- We advocated for a bill that will help keep tenants in their homes by increasing the time frame that tenants have to pay their landlords what they owe from just three days to 14 days. “Fourteen days can make the difference in staying sheltered,” said CLS attorney Sarah Nagy. This bill also gives judges greater discretion to help people stay in their homes in cases where tenants are behind on their rent (SB 5600).
- We fought for a bill that will double the notice required for a landlord to raise rent from 30 to 60 days. Tenants facing rent increases will have more time to respond in a way that reduces their financial burden and meets their family’s needs (HB 1440).
- Another new law will increase the time frame tenants have to move out if the landlord plans to demolish or change the use of their property from 20 to 120 days (HB 1462).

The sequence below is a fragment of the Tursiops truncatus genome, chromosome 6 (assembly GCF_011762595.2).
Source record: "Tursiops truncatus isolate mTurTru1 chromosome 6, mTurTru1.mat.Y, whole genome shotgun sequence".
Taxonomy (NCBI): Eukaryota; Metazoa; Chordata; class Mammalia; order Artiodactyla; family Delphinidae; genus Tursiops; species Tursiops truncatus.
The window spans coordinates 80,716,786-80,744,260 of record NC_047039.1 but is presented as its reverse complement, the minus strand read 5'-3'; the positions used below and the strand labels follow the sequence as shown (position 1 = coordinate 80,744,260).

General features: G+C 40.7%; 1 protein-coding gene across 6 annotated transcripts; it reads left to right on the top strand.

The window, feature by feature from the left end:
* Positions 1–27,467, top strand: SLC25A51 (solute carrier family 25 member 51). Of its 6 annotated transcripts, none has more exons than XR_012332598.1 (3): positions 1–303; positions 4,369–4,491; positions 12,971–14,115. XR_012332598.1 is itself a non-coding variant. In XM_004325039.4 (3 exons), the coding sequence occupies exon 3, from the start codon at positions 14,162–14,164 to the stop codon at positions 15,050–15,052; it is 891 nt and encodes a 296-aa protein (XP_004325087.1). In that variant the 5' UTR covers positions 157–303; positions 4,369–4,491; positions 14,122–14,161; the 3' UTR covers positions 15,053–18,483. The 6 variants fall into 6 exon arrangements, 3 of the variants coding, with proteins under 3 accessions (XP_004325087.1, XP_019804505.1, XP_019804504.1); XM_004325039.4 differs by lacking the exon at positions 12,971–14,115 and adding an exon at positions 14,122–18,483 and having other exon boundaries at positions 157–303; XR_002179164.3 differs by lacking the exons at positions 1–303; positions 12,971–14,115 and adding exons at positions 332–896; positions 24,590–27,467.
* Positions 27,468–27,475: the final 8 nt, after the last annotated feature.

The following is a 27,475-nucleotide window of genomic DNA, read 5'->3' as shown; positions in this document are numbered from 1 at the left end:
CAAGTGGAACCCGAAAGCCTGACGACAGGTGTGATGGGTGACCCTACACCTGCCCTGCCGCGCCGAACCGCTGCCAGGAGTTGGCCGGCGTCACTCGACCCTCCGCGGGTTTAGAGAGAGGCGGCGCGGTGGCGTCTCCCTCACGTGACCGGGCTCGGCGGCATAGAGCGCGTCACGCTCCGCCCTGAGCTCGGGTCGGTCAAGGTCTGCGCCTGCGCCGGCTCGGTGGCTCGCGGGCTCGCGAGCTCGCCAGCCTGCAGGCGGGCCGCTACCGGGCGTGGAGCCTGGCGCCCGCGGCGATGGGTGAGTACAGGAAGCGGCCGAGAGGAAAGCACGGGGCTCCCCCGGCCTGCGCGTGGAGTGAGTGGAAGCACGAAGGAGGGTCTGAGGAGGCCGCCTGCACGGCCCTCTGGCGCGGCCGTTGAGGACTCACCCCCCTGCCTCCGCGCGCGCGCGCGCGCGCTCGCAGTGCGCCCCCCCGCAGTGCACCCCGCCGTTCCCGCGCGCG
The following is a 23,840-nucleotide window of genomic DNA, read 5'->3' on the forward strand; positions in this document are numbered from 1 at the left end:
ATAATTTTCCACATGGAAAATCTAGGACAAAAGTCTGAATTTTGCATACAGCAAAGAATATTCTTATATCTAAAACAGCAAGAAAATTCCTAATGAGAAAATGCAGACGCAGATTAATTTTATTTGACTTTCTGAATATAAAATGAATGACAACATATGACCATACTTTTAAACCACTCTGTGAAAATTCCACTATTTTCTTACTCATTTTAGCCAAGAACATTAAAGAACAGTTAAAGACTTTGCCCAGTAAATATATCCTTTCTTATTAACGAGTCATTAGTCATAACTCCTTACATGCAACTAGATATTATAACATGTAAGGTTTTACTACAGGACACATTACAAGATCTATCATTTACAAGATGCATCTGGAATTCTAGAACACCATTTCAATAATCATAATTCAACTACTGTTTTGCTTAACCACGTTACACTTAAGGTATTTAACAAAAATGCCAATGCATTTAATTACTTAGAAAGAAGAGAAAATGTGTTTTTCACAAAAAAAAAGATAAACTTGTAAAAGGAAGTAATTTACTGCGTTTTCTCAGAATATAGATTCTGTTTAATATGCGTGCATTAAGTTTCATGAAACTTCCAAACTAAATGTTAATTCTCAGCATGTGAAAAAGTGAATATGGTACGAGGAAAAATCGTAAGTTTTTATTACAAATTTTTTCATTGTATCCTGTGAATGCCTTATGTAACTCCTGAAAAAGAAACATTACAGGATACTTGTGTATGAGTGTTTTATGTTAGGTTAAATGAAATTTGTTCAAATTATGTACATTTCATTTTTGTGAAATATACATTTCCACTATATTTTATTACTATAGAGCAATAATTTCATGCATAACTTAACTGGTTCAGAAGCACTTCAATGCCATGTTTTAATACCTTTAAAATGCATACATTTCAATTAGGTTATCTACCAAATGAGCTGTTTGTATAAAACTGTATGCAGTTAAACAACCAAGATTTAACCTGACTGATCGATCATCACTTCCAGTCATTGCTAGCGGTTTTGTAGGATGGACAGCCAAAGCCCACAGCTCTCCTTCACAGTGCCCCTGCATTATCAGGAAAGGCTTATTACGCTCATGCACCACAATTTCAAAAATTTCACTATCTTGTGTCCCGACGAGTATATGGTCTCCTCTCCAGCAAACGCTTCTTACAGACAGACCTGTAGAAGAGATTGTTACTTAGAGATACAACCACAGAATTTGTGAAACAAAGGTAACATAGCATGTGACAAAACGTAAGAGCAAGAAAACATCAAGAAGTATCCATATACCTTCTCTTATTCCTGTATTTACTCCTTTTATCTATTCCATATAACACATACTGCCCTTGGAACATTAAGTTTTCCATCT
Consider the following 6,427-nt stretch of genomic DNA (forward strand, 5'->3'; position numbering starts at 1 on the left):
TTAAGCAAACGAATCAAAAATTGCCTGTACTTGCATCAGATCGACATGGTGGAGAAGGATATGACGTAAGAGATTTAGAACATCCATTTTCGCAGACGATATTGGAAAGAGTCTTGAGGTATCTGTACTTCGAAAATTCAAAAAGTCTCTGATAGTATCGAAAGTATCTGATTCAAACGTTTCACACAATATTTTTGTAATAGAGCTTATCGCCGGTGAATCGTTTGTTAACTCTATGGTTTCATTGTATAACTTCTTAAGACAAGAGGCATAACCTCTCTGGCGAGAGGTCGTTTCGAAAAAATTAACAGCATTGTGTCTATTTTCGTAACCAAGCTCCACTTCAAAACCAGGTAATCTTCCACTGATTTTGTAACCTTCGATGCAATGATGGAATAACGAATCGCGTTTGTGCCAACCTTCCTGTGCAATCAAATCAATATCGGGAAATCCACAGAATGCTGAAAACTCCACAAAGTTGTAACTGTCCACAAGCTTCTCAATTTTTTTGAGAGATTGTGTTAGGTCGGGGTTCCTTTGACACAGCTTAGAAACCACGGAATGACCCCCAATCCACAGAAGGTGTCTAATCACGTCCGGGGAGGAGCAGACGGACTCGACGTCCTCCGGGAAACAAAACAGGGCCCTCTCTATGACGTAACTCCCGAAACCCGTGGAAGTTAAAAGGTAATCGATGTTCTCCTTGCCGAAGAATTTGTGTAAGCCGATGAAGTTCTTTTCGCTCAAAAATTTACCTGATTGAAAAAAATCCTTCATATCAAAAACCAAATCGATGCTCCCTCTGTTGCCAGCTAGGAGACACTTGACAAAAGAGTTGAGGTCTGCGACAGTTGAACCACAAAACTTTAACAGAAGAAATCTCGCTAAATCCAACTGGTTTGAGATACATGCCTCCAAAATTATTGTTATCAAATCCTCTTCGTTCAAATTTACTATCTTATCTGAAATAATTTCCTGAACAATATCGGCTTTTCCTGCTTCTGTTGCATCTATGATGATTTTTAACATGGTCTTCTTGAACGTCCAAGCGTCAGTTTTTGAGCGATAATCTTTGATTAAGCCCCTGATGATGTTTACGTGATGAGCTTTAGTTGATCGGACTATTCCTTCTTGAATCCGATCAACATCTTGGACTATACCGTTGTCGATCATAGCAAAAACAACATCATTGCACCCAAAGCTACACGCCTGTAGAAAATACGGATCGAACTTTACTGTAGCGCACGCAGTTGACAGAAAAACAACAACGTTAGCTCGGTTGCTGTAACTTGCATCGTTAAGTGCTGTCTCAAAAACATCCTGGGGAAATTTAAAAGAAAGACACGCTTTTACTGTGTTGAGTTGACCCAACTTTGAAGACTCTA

Protecting farm workers
- We helped create and fund a centralized office within the state Employment Security Department to oversee compliance with the H-2A visa program – “a system that allows employers to exploit foreign seasonal workers with little accountability…and is in dire need of meaningful oversight in this state,” said CLS attorney Andrea Schmitt (SB 5438).
- We helped support a bill that limits state and local agency compliance with federal immigration enforcement, making Washington State a national leader with the strongest statewide sanctuary policy. This gives law enforcement agencies the guidance and support they need to focus on keeping all Washington residents safe (SB 5497).
- We helped to end the practice of locking up children for non-criminal offenses like truancy and running away from foster homes (SB 5290).
Reducing mass incarceration